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May 13, 2016 10:28 AM CST
|Two years ago after my mother-in-law passed I took some two dozen cuttings from the large kalamata olive growing in her back yard on the very last day before her house changed ownership. Only one cutting survived and it appears to be a healthy growing tree in a one gallon pot. The main branch is 38 cm tall and there are two lateral branches that start at 2 and 7 cm above the soil, each of them about 20 cm in length.|
My questions, should I remove these laterals, if I do would the two laterals be suitable for cuttings to propagate two new trees, or would I risk losing all three? The tree has sentimental value and I don't have the option of collecting new cuttings from the same tree.
Other web postings I've read suggest two year cuttings should have a single trunk otherwise one ends up with an olive bush. I suppose I could live with an olive bush for a few more years and take cuttings from a more mature plant.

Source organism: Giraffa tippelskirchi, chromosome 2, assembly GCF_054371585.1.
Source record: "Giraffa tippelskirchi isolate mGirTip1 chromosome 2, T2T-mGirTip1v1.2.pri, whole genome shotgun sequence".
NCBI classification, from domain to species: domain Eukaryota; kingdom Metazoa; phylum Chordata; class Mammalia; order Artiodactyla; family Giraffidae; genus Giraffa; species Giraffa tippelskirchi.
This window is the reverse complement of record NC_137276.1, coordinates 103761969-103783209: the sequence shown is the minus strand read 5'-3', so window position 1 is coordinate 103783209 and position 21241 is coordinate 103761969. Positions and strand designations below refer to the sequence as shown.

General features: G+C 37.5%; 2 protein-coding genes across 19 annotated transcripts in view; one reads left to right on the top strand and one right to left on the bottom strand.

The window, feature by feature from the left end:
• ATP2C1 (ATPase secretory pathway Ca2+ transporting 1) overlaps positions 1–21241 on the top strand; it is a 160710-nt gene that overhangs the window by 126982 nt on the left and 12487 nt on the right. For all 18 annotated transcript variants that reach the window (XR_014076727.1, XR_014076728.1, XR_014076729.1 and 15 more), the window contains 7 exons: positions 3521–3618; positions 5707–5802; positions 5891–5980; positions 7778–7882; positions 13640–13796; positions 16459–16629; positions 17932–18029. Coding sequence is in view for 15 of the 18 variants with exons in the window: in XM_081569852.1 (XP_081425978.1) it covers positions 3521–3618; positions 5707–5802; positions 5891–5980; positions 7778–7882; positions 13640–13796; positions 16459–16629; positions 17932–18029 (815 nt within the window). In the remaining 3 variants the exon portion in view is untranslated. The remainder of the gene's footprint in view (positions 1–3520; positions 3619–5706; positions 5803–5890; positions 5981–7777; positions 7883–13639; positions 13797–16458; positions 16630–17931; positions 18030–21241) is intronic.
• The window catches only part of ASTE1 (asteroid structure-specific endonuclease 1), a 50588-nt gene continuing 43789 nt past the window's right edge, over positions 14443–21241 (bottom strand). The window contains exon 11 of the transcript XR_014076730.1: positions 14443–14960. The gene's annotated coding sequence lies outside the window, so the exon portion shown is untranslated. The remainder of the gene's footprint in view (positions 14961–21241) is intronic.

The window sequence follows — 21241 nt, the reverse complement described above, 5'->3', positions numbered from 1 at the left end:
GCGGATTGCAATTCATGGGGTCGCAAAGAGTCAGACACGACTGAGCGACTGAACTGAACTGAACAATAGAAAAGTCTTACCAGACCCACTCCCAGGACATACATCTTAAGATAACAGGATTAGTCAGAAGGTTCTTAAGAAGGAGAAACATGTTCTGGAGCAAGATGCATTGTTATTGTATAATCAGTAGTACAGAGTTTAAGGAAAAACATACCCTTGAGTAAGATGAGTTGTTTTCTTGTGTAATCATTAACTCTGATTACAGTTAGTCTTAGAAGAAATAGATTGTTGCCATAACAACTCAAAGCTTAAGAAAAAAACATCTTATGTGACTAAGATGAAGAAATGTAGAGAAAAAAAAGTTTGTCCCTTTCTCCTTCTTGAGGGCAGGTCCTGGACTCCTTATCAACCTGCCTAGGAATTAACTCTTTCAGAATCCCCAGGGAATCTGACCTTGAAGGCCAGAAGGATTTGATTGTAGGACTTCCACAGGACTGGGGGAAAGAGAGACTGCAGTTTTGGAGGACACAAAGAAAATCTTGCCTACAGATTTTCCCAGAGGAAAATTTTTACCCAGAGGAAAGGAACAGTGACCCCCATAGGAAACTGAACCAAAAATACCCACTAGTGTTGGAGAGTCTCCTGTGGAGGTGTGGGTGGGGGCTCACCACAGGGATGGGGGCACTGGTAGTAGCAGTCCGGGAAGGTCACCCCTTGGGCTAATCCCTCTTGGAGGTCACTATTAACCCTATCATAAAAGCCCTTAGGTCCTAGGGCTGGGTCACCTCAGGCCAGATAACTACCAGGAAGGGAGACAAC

May 13, 2016 2:13 PM CST
|If the tree is still young, I would wait to cut those two lower branches. Those leaves are helping it grow. Many olive growers do t prune at all until year 5 to allow for maximum photosynthesis for young trees. Even water sprouts are kept when young. It is wonderful that you were able to save a piece of your grandmother's tree. How precious! Let the baby grow up then take cuttings as you do your first pruning later.|
May 16, 2016 9:30 AM CST
|Yes, thank you for your advice. Certainly there is no hurry in this situation. All that is required is a good measure of patience.|